Brett Mock breaks down the heavily discussed quarterback quandary that now faces the Indianapolis Colts.
Prior to launching Colts Authority, I took the time to break down some of the issues that will face the Colts in the coming off-season as the team prepares for the 2012 NFL season. New developments, such as the firing of Bill and Chris Polian and hiring of new General Manager Ryan Grigson have occurred that make the stories worthy of re-publication and revision. We hope you will enjoy the series as the 2011 season moves closer to its conclusion.
For Indianapolis Colts fans, the 2011 season started on its head. Fans and experts all around the league were so unconcerned about Manning missing a start or meaningful game-time due to injury that the only conversation was really about whether or not he would play long enough to surpass Favre’s consecutive games record. When Manning had neck surgery over the summer, few were really concerned that he wouldn’t return to the field in time for the start of the season.
As preseason reached Week 3 and Manning still had not spent meaningful time in pactice, though, fan confidence rattled. When it was announced the Manning was undergoing spinal fusion surgery and that the team signed retired veteran Kerry Collins, most expected that Collins would be the best quarterback on the roster — even with such little time to prepare for the regular season. Instead, Collins played horribly and Curtis Painter was thrust into the starting role. Props to Reggie Wayne for calling it all from the start.
Fast forward to today. It is clear that it was a mistake to sign Kerry Collins. It is also fair to speculate about how the team’s record might be different if the Colts stuck with Dan Orlovsky, instead of Curtis Painter, at the start of the season. There are legitimate reasons to believe that the Collins’ “concussion” was really an effort to save the veteran from embarrassment — and possibly the since-departed front office as well.
Of course, the back story of the 2011 quarterback quandary is growing less relevant to the team’s future. Now, the issue surrounds whether or not Manning will return healthy and capable of competing at an MVP level.
If the team feels he can play at an elite level for the duration of his five-year contract, what other decisions will be made as the draft approaches? Some suggest that the best option is to take Andrew Luck. Others say that keeping Manning with confidence that he will compete for another four years at an MVP level makes using the team’s first selection on a quarterback as touted as Luck, only to sit him for four years, makes no sense.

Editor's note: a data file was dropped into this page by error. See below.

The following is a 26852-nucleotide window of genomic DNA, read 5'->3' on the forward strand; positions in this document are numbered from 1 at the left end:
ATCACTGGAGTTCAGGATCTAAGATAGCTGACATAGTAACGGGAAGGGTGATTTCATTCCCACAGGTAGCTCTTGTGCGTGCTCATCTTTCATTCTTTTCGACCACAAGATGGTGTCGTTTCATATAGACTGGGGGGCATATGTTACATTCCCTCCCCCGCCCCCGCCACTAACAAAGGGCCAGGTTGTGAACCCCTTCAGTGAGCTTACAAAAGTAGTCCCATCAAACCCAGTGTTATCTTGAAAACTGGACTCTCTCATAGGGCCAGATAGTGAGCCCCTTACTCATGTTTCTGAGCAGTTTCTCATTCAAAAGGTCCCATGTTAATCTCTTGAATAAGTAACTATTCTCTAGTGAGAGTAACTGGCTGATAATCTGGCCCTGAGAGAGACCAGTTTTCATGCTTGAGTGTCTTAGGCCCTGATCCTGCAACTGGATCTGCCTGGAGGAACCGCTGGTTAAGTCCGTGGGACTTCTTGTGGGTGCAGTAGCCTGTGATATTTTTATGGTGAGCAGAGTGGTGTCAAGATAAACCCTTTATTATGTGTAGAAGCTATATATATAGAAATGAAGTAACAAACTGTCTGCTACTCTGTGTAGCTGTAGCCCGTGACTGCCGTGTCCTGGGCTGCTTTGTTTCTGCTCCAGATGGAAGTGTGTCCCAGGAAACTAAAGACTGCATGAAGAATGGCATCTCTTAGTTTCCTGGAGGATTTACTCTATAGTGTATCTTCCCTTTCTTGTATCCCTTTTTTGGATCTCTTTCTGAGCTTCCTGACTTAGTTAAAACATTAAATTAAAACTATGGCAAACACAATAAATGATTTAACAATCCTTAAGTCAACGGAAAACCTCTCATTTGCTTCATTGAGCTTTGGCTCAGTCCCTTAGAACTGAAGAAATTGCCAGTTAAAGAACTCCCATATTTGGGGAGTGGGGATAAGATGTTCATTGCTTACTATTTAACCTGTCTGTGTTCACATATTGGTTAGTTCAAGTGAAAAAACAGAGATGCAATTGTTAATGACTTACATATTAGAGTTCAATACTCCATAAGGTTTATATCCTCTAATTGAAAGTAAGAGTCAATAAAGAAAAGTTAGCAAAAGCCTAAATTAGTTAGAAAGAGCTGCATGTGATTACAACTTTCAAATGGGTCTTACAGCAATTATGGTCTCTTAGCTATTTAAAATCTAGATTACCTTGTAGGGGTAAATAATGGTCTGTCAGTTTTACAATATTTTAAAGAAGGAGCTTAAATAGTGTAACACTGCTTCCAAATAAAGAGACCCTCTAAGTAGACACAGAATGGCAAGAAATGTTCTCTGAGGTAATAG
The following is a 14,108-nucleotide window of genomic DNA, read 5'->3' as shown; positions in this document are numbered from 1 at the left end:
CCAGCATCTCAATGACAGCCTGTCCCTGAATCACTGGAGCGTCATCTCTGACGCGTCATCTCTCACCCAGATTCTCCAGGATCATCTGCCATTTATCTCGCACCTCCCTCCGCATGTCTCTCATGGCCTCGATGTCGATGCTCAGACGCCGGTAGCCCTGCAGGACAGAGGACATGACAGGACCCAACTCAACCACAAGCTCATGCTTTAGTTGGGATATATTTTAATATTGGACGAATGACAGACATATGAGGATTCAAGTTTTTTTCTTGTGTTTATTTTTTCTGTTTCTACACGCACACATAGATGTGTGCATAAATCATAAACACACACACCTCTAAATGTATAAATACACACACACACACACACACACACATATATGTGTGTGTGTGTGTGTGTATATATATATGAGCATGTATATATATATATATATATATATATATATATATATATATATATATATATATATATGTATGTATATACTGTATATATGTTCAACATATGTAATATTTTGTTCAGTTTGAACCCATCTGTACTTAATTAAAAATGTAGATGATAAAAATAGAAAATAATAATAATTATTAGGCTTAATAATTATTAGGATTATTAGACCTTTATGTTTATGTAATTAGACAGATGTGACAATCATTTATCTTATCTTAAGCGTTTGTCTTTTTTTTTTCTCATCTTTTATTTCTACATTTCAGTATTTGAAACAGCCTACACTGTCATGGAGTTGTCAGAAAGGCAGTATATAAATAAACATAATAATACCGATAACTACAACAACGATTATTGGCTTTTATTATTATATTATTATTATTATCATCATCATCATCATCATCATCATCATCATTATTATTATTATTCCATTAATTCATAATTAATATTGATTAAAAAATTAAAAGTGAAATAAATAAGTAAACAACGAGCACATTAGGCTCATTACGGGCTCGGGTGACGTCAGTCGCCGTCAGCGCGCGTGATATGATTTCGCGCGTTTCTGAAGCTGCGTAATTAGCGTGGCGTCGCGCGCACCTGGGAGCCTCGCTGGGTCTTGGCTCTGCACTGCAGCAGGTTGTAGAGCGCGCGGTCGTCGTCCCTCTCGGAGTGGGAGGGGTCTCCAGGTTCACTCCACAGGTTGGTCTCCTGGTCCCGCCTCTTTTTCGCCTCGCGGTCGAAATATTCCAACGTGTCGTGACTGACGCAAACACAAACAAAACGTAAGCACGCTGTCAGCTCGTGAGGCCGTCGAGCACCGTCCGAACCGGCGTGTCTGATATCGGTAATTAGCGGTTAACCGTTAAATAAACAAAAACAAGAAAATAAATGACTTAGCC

Will there be another “Luck” by the time Manning’s career comes to a close? One quarterback who is the recipient of a great deal of hype is Gunner Kiel, the top high school quarterback entering the NCAA — who has committed to Notre Dame, which is just up the road from Indianapolis. Kiel could be ready to enter the draft in three or four years and may give Indianapolis a shot to grab a superstar down the road. Or… he could not pan out and fail to live up to the hype that surrounds him now — or if he’s as good as advertised and the Colts are successful with Manning, the team could miss out on the pick due to low draft positioning.
Financially, it is very difficult to justify carrying Manning’s large contract and paying top pick money for his successor. Orlovsky would be a far more cost-effective option at backup quarterback, and it would allow the team to address other positions that are beginning to deal with age concerns.
The Colts front office will be forced choose the team’s long-term fate when the 2011 season ends. If Andrew Luck is in the Colts plans, the only thing that makes any sense is to cut Manning — using the one-year exit clause written into the contract to free up the remainder of the money. Doing so will very likely weaken the team’s chances to get back to the Super Bowl in the next two or three years — meaning veterans like Reggie Wayne, Robert Mathis, and Dwight Freeney could have the bulk of their remaining years as elite players squandered.
If the team chooses to stick with Manning, trading out of the top pick is the only thing that makes sense — assuming there will be teams interested (there will be). Players like wide receiver Justin Blackmon, cornerback Morris Claiborne, or defensive end Quinton Coples would be huge talent infusions to the 2012 roster and they could be available as late as picks 5-10.
For the first time since Peyton Manning joined the team in 1998 Indianapolis has an uncertain future at the most important offensive position in football. How the team navigates through this dilemma will significantly alter the face of the team, the sports culture Indianapolis, and will likely change Manning’s lasting legacy in NFL history books.
No pressure Mr. Grigson or Mr. Irsay. No pressure at all.